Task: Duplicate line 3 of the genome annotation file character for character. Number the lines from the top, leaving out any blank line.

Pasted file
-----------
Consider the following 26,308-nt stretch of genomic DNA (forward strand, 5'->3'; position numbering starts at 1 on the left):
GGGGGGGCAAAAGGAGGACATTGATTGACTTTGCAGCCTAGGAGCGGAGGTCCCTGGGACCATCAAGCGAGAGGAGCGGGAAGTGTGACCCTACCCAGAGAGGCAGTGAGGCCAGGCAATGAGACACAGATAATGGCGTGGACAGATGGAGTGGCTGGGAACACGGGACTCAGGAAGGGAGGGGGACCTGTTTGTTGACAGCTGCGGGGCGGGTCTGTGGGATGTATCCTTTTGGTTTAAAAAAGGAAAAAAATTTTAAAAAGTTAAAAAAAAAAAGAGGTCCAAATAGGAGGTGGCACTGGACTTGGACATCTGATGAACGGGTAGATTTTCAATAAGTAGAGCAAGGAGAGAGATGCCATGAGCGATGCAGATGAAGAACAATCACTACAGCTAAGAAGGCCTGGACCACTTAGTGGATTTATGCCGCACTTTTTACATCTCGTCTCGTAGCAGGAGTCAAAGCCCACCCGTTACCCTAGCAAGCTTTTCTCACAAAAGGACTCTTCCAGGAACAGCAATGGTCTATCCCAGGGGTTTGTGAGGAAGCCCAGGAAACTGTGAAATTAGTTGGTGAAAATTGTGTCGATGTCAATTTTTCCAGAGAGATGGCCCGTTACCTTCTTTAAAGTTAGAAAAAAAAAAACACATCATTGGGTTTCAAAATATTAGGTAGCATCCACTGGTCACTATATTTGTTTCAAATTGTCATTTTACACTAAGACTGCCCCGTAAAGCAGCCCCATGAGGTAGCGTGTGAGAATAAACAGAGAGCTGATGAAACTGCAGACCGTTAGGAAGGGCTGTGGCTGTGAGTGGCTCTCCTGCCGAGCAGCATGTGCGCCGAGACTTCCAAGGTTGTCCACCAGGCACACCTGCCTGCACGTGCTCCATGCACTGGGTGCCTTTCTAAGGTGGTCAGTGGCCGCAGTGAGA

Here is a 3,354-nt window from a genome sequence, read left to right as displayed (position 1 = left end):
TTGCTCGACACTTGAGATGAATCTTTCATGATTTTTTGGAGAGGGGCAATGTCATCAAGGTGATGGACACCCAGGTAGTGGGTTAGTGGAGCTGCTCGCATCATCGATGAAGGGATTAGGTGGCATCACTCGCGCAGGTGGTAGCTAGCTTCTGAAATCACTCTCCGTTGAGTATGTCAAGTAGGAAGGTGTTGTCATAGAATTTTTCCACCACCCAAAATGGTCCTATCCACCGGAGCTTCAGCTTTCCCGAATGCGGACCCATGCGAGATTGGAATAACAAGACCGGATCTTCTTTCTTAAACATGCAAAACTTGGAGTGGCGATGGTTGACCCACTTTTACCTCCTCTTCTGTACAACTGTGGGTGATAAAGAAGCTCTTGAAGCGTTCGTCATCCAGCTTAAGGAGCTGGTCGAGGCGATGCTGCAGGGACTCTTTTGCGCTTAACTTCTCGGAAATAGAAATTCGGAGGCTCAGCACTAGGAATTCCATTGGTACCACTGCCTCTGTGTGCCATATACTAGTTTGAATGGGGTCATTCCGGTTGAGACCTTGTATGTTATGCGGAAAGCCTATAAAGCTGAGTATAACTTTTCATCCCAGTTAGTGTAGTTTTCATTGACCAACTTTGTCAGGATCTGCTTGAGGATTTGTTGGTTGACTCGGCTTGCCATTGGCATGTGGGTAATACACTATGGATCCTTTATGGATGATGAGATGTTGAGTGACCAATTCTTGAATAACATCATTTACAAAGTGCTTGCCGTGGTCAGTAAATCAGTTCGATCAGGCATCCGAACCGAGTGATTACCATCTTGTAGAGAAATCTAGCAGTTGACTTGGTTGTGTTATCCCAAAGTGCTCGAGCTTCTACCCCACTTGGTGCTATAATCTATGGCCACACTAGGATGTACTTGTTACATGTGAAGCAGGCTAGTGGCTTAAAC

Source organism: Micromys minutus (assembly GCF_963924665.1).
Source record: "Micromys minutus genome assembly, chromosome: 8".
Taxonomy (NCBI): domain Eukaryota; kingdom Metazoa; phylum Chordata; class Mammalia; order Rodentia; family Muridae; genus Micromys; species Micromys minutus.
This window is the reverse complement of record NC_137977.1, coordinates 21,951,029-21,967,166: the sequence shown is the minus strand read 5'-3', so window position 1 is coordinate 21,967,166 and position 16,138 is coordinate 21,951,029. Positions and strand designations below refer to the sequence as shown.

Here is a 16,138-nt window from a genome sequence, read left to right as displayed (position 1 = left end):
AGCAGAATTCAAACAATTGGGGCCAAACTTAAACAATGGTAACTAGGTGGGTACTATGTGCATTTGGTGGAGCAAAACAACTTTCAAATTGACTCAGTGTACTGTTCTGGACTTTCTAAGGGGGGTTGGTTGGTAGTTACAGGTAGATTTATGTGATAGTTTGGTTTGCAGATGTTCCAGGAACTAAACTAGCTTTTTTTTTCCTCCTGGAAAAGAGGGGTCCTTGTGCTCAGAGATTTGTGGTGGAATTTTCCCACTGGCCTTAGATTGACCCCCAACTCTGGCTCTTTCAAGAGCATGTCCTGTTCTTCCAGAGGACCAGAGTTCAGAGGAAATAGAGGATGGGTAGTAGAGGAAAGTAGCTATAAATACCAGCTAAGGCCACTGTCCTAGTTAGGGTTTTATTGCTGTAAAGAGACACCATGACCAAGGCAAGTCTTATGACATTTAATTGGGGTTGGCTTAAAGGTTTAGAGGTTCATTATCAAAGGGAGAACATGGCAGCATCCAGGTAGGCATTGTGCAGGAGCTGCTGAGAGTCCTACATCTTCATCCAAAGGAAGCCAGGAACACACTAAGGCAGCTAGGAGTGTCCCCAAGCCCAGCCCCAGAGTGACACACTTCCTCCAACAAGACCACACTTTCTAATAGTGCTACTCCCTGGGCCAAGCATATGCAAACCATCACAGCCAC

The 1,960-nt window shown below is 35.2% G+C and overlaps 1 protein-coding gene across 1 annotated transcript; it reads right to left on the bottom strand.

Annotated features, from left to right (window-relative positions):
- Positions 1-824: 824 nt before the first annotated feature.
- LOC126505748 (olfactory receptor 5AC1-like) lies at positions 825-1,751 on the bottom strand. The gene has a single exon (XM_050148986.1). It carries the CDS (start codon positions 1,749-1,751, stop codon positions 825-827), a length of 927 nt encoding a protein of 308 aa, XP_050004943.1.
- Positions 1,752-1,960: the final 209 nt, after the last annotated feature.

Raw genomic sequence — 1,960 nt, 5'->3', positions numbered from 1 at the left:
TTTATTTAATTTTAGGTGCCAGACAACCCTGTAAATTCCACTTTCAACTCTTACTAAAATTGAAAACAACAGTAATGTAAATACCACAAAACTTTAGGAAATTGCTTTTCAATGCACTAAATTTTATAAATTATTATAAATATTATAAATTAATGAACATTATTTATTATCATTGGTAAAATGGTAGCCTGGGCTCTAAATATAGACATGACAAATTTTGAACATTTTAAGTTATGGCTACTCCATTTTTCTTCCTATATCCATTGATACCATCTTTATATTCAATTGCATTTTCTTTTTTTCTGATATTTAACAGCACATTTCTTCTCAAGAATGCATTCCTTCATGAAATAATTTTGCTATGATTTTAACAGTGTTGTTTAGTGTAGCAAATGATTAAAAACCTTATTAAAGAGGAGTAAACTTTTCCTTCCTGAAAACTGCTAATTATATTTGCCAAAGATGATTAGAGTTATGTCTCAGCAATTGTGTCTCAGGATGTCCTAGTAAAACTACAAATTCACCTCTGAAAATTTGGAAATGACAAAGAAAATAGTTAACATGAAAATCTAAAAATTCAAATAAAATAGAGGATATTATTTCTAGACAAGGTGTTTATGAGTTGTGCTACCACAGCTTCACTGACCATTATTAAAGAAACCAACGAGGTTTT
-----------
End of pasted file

Here is a 3,354-nt window from a genome sequence, read left to right as displayed (position 1 = left end):